Alphonse took the Oath February 2nd, 1943 at Number 7 Manning Depot in Moncton, New Brunswick and not long afterwards on April 15th, he was sent to Camp Borden for basic training, where due to his experience as a truck driver and mechanic, he was found to be a natural for the armoured corps. On June 18th, Alphonse acquired his Class III Driver (Tracked) qualification which cemented his future with the Royal Canadian Armoured Corps and tank warfare. His abilities recommended a position as ‘driver in command’ of a tank.

With his basic training completed, he was transferred to Number 1Transit Camp in Windsor, Nova Scotia on August 9th, 1943, to await transport across the Atlantic Ocean to England. On August 27th, Alphonse embarked at Halifax, Nova Scotia for the trip ‘over there’ and disembarked in Great Britain on September 1st. The speed of the crossing would indicate passage aboard one of the ‘Queens’; the liners RMS Queen Elizabeth or Queen Mary, ships so fast, they often sailed on their own without escort. There is a good possibility that he may have had a famous shipmate on this voyage, as Prime Minister Winston Churchill also departed Halifax aboard the Queen Mary on August 27, heading to Gourock, Scotland, along with 15,116 troops.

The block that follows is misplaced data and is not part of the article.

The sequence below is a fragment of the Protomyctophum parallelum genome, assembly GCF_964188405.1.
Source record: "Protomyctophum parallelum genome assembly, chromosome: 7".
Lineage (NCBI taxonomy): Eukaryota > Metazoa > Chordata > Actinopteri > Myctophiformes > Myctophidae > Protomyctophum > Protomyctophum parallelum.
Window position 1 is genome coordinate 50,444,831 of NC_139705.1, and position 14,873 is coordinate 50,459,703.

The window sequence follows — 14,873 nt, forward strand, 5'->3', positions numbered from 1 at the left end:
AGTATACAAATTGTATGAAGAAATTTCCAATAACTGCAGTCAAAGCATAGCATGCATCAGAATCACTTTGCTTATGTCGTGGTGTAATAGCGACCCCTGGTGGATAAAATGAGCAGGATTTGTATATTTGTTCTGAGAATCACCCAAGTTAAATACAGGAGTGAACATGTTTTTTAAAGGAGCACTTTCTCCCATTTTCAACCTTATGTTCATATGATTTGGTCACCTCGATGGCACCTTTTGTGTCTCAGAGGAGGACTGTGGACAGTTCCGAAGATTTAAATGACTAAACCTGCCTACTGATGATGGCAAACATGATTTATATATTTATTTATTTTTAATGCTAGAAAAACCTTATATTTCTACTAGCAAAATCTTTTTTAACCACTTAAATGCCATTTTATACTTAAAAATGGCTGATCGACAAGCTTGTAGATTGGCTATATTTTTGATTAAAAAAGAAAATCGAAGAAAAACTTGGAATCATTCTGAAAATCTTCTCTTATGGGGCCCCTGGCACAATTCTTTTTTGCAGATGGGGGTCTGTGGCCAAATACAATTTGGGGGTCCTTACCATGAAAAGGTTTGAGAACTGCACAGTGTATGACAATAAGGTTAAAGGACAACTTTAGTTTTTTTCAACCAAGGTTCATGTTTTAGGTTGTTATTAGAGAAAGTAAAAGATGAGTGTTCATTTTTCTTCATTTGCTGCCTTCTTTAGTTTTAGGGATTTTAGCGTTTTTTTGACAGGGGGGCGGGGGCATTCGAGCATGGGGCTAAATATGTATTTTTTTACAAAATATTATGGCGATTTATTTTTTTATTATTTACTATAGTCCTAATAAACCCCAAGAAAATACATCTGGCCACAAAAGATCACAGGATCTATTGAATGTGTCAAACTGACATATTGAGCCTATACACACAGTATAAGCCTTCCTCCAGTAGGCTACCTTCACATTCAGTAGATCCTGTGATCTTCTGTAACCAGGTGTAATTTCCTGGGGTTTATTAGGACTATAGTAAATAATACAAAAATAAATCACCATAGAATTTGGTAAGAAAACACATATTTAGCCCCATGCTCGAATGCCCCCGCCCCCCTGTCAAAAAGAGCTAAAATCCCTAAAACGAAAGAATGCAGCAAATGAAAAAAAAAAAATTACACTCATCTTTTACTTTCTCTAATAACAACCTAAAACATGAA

On September 2nd, 1943, Trooper Alphonse J. Leger reported for duty with #2 CACRU (Canadian Armoured Corps Reinforcement Unit) where he continued his training.

On June 10th, 1944, after intensive training in armoured warfare, Alphonse was assigned to the 6th Canadian Armoured Regiment (1st Hussars) ‘B’ Squadron. ‘B’ Squadron was equipped with the Sherman Firefly tank, a deadly medium tank mounting a quick firing 17 pounder gun, as well as the Mk III Sherman, a slightly less armoured version armed with a 75mm gun. The Regimental Record reports that the 6th received twenty new tanks with inexperienced crews, which would have included Alphonse, on that day and the more experienced troopers were mixed in with the new men to balance out the teams.

Trooper Leger’s baptism of fire came quickly when the regiment was informed that it would be going into action the very next day with little time to inform everyone of the plans. They would be trying to take Le Mesnil-Patry, as part of the on-going attempt to capture the French city of Caen, which has eluded British General Bernard Montgomery since D-Day. There was concern in regards to the number of new troopers within the regiment, but as is often the case in war, nothing could be done about that. In spite of heavy fighting, and being fired upon by allied forces, the operation was a success and Alphonse came through it unscathed.